• House completely sheathed, check
  • Five front deck 6×6 cedar posts installed, check
  • Decks on front and back framed, check
  • Roof deck on back deck framed, check
  • CoPpEr roof gables, ordered, delivered and installed, check (my FAVE this month)

Oh yeah, there were a few watermelon success stories from the garden, this beauty came home with us today.

oct 4 2017 - 9

 

 

 

 

This month we also took a mini time-out for ourselves.  We were headed to South Carolina to a sweet house that backed up to a waterfall, (here – photo from airbnb)westminster sc, airbnb photobut passing thru Chattanooga we got a call that Hurricane Irma had impacted the sweet treehouse, and the power was out at our destination for the duration of our quick trip.  So I got on the phone and we re-routed to Lake Lure, NC and landed in the Patrick Swayze Suite IMG_20170912_195306482at the Lake Lure Spa and Inn who claims Mr Swayze actually stayed in the same room as us while filming the classic movie “Dirty Dancing.”  Luckily, (depends on your perspective), we just missed the 30th anniversary of the filming festival.  But we did get to do some amazing rock climbing and garden viewing… pizza eating… beer drinking… etc

And saw this Devil IMG_20170913_100055035_BURST001

near the top of Chimney Rock, which we climbed… over 900 steps, (there is a staircase to the top, IMG_20170913_093404595i.e. stairway to heaven, then a 2 mile hike to a waterfall, at over 2,000 feet elevationIMG_20170913_094951741_BURST001

where I relaxed, finally!

IMG_20170913_095653665

 

 

 

So it was a nice break from hammering nails, sawing up boards, taping seams, etc… but it’s always amazing to be back “home,” and working on the tiny house.

P.S.  The church painting challenge… I believe I finished 25 paintings in 30 days – and we were traveling 5, or so of the 30 days, so I feel like I made my goal… the fact I was still painting every day after a week is pretty amazing – here are some of the pieces I didn’t post last update.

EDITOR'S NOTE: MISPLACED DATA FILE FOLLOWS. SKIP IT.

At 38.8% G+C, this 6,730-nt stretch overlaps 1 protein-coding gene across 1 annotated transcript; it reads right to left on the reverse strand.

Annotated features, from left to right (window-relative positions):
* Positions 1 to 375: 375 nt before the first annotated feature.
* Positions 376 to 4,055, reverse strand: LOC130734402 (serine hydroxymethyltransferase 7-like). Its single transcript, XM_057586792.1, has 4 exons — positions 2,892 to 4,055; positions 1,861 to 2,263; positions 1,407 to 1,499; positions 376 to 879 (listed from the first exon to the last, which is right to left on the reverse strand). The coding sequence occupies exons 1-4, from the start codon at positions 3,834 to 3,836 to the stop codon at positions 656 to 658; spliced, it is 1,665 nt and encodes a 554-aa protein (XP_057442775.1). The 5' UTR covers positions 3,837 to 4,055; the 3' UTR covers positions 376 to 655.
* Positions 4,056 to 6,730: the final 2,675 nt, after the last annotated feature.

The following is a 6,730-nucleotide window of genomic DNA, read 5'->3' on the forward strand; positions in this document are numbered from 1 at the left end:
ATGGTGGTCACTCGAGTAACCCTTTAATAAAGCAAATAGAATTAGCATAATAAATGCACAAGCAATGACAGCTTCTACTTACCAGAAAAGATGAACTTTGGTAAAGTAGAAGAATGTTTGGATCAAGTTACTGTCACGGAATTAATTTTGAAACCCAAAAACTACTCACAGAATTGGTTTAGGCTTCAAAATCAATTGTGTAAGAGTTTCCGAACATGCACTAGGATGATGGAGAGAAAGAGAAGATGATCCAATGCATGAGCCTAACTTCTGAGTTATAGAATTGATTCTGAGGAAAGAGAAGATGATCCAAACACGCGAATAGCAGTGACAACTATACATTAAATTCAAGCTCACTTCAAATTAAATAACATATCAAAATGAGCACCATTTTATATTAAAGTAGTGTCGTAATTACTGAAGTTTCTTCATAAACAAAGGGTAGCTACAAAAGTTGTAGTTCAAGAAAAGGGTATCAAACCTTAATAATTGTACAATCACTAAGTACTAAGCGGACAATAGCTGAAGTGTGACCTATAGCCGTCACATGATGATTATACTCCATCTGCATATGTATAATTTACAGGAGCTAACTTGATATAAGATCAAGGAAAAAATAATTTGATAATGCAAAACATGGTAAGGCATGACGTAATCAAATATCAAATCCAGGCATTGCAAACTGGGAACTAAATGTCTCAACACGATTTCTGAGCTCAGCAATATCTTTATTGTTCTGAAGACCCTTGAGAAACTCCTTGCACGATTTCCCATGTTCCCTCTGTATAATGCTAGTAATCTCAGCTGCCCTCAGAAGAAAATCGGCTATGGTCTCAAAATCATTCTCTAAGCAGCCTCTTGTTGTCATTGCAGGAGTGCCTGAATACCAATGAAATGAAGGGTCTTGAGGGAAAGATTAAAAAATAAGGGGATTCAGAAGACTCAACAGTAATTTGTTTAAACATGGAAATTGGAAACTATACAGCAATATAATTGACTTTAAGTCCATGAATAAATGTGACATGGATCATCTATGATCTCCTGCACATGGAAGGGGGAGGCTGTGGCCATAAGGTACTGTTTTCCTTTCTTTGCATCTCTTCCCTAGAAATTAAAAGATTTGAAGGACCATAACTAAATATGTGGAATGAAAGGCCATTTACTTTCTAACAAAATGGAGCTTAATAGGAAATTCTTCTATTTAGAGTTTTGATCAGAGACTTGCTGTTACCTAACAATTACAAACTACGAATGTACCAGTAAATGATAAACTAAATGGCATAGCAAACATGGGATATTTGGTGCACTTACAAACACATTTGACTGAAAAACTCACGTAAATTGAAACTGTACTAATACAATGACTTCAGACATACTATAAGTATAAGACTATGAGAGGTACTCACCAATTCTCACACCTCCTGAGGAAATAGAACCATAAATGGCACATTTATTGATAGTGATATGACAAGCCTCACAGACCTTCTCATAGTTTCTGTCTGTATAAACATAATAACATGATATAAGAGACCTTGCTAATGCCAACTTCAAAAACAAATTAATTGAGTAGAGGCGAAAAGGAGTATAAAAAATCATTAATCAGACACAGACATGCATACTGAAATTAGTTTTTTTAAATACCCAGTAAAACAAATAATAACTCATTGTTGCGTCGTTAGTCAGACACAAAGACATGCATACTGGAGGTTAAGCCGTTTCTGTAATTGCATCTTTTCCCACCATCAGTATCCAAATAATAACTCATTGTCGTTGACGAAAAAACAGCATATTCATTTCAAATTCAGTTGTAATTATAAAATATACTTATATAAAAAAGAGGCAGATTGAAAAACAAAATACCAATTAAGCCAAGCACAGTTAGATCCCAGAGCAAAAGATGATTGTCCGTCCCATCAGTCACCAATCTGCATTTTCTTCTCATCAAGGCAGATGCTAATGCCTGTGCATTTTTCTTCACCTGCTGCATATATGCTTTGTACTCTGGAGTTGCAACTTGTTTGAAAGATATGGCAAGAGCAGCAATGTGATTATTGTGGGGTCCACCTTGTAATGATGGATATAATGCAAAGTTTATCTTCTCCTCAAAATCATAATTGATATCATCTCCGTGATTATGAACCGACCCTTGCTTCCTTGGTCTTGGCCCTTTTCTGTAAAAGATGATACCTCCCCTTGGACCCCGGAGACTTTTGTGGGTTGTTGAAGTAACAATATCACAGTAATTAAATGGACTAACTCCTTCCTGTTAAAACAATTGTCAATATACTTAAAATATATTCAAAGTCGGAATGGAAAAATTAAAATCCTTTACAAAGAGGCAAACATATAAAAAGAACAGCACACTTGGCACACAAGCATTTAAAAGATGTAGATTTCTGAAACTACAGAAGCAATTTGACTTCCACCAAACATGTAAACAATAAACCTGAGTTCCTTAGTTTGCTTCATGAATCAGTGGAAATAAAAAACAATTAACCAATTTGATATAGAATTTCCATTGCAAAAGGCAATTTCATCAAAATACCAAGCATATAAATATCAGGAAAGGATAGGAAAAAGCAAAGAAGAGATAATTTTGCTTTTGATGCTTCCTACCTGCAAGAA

August Update

Well, well, well – it’s been really sunny AND really hot!  But sunny days make awesome work days on the tiny house front.  We’ve made A LOT of progress, (for us) in the last month!  As in, you can see where the walls go, and that there’s going to be a roof!

Tiny House foundation 07-06-2017Here’s where we were a month ago… see that dark sky – that was one of the not so sunny days, where we were spending more time carrying the tools in and out than we were actually building anything, but hey, a day building in nature is a good day.

We were so proud – we had squared a not-so-square foundation and we had leveled a not-so-level foundation.  So we were “good to go!”

 

The most recent “lumber package” as hubby so fondly calls them, came this week.  I think he only orders lumber in “packages” so the cost is at a level he can swallow, and the visual is a level I can fathom.

We built the walls in sections of approximately 9 feet high by 10-12 feet wide.  We used 2 x 6 studs and we placed them 16 inches on center, for all of you building techies.  2017-07-29 framing week 1-3Additionally, each wall section that fell in a corner had a diagonal (literally) inlaid support 1 x 4 mounted to maintain structural support and “square-ness.”  By the way – in the words of Huey Lewis, it is TOTALLY “hip to be square!”  (That’s my Huey doing the hard work.)2017-07-21 wall building.jpg